Computer Guide

Where is my disk space going?

by George Skarbek - 9 October 2007

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Where is my disk space going?

Q: Do you know of any way I can get a list of the folders of a drive which shows the size of the folder?  I know I can right click on each folder and use properties to find out the information; but I would really like to see the list of folders showing the sizes, so that when I am doing a cleanup I can focus on the big ones first. I am sure that back in DOS there were utilities that did provide this list.

A: There were many DOS programs and I still have one that works, but there are Windows based ones that are even better. Try Treesize from that integrates into Windows Explorer. Another good free disk manager program is VisDir from


Changing the default printer

Q: When I installed a new printer I made it the default printer by mistake. As I only use the second printer occasionally I should have installed it as an additional printer. How do I change things and make my old printer to be the default printer and the other an additional printer?

This is easily done. Just right-click on the printer that you want to be the default and select Set as Default Printer


E-mailing photos

Q: I have recently purchased the latest Minolta SLR digital camera which takes fantastic photos of all sorts. I have been sharing my pictures via Kodak Easyshare software (free provided with my HP laptop when purchased 6 months ago), which is fine, However the size of the files can be 10 MB which is large, takes up lots of space and slow to be transmitted Do you have any suggestions re better programs or Winzip ??

A: There are several ways to reduce the size of photos without a noticeable loss in quality but using compression tools such a WinZip will not work. This is because picture formats such as JPG or TIF are efficiently compressed, and all WinZip can do is to reduce them further by about 3 percent. As many mailboxes have a 10 MB limit, even one large image will cause a mailbox to fill and all other mail to bounce. This will not make your recipient happy.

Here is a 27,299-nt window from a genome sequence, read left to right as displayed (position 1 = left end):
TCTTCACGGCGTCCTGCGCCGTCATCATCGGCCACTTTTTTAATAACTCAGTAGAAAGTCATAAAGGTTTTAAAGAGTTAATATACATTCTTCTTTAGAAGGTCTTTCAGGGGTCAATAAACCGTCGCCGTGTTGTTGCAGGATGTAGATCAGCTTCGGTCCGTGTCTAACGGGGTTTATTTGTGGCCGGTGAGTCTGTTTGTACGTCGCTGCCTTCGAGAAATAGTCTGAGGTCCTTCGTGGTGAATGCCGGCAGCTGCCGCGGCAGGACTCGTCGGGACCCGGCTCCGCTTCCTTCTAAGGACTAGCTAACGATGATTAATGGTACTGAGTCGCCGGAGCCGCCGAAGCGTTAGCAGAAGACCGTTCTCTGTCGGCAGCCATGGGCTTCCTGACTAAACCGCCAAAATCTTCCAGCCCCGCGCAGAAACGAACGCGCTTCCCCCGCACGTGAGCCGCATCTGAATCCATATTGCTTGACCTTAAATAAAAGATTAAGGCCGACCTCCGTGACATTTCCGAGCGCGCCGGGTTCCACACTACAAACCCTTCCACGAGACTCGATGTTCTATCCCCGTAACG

Your choice depends on what your recipients will ultimately want to do with the images. If they wish to just view them on the screen then by resizing the image you should be able to reduce the 10 MB file to less than 5% with no visible difference on the screen. If they wish to print postcard size prints then about a 90% reduction in size is possible. However, if they want to print A4 or larger size then a lesser reduction is image size will be required.

Obtaining the balance between image quality and image size takes some practice. By increasing the JPG compression the file size decreases rapidly without noticeable loss until a point where some loss is visible. Many image manipulation programs allow you to view the resultant image as you test to find where that point occurs.

One good starting point if you do not have suitable software is to download the small but excellent program, IrfanView, and when viewing your image press Ctrl + r or click on Image, Resize / Resample and assuming that your recipients will just look at the image on the screen, select 800 x 600 pixels and also in the DPI box enter 72.

When saving the image you must give it another name or you will overwrite your original file with this reduced image. IrfanView will warn you if you forget. Finally in the Save Quality select a value of between 75 and 80%. My guess is that your resultant image will be less than 2% of the original size but will look identical on the screen.

Picasa from  is another good free product to consider that will automatically resize images.


To look at the e-book in PDF format, Computer Guide, based on these columns click here